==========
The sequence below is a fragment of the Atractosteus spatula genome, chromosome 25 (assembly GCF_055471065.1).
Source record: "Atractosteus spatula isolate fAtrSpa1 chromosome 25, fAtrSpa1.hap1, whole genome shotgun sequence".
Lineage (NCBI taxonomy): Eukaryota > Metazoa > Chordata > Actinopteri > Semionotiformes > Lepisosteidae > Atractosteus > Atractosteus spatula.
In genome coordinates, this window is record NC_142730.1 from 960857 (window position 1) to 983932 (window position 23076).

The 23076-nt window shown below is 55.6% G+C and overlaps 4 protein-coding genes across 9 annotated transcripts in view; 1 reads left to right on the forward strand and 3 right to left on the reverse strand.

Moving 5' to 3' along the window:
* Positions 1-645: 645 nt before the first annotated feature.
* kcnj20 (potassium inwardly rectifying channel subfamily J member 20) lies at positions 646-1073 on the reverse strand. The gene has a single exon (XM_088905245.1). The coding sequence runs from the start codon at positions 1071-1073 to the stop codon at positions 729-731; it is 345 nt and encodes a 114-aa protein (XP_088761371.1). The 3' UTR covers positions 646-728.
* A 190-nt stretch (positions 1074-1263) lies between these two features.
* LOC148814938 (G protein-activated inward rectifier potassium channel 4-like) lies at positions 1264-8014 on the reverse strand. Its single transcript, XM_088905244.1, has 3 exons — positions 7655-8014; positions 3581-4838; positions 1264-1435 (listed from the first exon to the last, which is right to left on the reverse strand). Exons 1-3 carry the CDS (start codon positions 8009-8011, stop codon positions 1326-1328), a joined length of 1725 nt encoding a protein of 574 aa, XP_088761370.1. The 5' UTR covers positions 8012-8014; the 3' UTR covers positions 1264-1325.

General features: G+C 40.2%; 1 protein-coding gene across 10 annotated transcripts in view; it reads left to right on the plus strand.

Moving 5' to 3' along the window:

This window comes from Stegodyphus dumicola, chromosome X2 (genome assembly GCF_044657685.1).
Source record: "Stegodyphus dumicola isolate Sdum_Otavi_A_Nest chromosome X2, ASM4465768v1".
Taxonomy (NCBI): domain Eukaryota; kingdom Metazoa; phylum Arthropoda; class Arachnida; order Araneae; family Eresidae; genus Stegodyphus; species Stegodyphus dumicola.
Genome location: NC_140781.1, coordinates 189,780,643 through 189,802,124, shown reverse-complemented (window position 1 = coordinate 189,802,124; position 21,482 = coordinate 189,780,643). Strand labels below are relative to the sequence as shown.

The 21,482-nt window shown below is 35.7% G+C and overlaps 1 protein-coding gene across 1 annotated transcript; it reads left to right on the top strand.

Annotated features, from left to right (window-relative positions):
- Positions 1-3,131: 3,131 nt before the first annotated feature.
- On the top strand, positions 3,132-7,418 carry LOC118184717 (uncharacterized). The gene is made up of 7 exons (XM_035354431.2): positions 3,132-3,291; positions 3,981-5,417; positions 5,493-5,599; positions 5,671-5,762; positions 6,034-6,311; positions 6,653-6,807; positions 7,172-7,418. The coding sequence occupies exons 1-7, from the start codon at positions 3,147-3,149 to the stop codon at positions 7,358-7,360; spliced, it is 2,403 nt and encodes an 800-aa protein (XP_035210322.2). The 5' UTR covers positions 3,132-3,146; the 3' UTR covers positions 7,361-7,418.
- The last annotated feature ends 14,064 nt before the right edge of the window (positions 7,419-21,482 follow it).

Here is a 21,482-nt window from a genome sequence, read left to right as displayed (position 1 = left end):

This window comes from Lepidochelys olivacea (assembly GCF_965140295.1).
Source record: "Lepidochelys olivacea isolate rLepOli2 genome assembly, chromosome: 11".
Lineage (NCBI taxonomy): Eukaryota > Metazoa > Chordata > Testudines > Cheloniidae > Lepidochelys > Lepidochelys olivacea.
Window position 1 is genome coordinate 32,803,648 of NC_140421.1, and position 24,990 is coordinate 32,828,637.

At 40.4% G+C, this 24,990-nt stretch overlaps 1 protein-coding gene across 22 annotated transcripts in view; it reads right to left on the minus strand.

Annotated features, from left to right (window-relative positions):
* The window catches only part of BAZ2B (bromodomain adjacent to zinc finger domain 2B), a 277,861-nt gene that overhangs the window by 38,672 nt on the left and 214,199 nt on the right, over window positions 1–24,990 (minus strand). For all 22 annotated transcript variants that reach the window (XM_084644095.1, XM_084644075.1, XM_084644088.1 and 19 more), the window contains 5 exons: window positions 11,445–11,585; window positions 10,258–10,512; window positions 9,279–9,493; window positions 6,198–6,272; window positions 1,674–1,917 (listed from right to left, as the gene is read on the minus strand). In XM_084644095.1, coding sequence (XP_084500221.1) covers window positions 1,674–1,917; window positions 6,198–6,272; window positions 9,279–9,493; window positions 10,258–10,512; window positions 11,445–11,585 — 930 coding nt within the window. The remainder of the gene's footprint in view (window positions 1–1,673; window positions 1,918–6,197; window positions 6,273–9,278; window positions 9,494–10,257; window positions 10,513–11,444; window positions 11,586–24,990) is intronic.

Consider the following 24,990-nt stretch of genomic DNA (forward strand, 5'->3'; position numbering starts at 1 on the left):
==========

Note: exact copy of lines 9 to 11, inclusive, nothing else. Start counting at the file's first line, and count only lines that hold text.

* A 190-nt stretch (positions 1074-1263) lies between these two features.
* LOC148814938 (G protein-activated inward rectifier potassium channel 4-like) lies at positions 1264-8014 on the reverse strand. Its single transcript, XM_088905244.1, has 3 exons — positions 7655-8014; positions 3581-4838; positions 1264-1435 (listed from the first exon to the last, which is right to left on the reverse strand). Exons 1-3 carry the CDS (start codon positions 8009-8011, stop codon positions 1326-1328), a joined length of 1725 nt encoding a protein of 574 aa, XP_088761370.1. The 5' UTR covers positions 8012-8014; the 3' UTR covers positions 1264-1325.

General features: G+C 40.2%; 1 protein-coding gene across 10 annotated transcripts in view; it reads left to right on the plus strand.